A retrospective study by Somashekar et al indicated that ultrasonography can be used for preoperative assessment of the postganglionic brachial plexus in neonatal brachial plexus palsy. For example, ultrasonography had 84% sensitivity for upper trunk neuroma involvement and 84% for middle trunk neuroma involvement. Ultrasonographic examination also revealed the presence of shoulder muscle atrophy in 11 of 21 children evaluated, with the imaging findings leading to nerve transfer surgery in eight of the 11 patients.[14]


Other Tests

Electrodiagnostic studies are used as an extension of the physical examination and can provide data on the severity and timing of the injury. The initial study usually is performed 2-3 weeks after injury, when signs of denervation are seen in children with moderate or severe injuries. Some authors feel that EMG provides useful information to track the reinnervation process and guide in surgical decision-making. Others feel that EMG does not provide prognostic information.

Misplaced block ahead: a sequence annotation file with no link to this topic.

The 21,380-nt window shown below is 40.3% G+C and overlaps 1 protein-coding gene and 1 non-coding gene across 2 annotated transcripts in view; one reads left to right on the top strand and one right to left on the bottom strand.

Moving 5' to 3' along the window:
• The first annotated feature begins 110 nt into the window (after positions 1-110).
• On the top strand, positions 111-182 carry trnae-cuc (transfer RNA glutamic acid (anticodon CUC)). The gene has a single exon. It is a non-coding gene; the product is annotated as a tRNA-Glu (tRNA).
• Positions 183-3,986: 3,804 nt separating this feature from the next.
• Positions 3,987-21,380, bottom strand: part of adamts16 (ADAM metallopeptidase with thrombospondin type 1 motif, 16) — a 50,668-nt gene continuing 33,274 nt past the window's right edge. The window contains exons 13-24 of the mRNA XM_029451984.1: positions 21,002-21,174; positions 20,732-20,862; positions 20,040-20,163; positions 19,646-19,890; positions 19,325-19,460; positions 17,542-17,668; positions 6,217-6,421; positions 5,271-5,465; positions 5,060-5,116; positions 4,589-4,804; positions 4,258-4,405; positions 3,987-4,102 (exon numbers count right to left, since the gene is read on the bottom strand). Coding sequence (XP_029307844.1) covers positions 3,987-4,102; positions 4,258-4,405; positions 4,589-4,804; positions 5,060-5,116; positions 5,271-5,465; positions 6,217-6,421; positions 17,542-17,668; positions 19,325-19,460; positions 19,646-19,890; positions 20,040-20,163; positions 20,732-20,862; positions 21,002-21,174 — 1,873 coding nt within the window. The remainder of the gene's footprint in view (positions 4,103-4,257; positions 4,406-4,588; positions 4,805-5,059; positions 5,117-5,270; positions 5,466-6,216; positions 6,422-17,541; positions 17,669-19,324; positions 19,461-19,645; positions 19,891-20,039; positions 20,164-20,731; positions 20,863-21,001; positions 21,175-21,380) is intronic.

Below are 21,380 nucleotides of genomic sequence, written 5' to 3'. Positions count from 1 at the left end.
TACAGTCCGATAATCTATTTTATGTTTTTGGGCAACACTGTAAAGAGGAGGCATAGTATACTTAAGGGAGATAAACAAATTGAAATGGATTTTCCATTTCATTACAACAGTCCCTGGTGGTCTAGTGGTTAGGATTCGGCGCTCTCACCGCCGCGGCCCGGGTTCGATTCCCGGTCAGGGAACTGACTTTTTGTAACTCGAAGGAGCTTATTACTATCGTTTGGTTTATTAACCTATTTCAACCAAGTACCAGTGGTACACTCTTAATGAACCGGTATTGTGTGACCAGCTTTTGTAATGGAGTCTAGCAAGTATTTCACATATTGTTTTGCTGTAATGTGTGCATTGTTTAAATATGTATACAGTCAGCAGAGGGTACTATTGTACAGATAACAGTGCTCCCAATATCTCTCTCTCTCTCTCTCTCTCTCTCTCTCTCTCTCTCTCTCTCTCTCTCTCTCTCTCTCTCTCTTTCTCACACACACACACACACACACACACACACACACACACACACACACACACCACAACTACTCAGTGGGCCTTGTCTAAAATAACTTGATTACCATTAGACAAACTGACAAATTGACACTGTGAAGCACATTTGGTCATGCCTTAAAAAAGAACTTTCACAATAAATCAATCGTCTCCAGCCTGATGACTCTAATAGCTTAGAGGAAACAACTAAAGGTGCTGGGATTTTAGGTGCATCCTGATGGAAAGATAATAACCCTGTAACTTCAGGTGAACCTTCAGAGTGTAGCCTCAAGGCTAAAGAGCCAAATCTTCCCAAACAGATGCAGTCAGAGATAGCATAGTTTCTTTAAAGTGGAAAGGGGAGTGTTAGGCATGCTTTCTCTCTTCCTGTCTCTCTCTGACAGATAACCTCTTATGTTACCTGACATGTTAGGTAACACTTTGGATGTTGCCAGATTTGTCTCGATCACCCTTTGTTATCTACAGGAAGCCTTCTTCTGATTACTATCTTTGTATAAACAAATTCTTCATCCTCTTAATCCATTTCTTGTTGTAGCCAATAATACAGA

The examination typically includes study of latencies of musculocutaneous and axillary nerves in Erb's palsy. In complete injuries, motor and sensory nerve conduction studies (NCS) of median, ulnar, and, on occasion, radial nerves are performed. Sensory NCS are useful in discerning an avulsion injury; if the sensory nerve potential is intact in the context of a clinically insensate arm, an unfavorable prognosis is suggested. If respiratory distress was noted at birth, ipsilateral phrenic nerve conduction also is tested. Needle EMG is performed on muscles innervated by the affected nerve. In Erb's palsy, these muscles include the supraspinatus, deltoid, infraspinatus, triceps, and biceps; in cases of total brachial plexus palsy, the muscles tested include those above, as well as the dorsal interossei and opponens pollicis.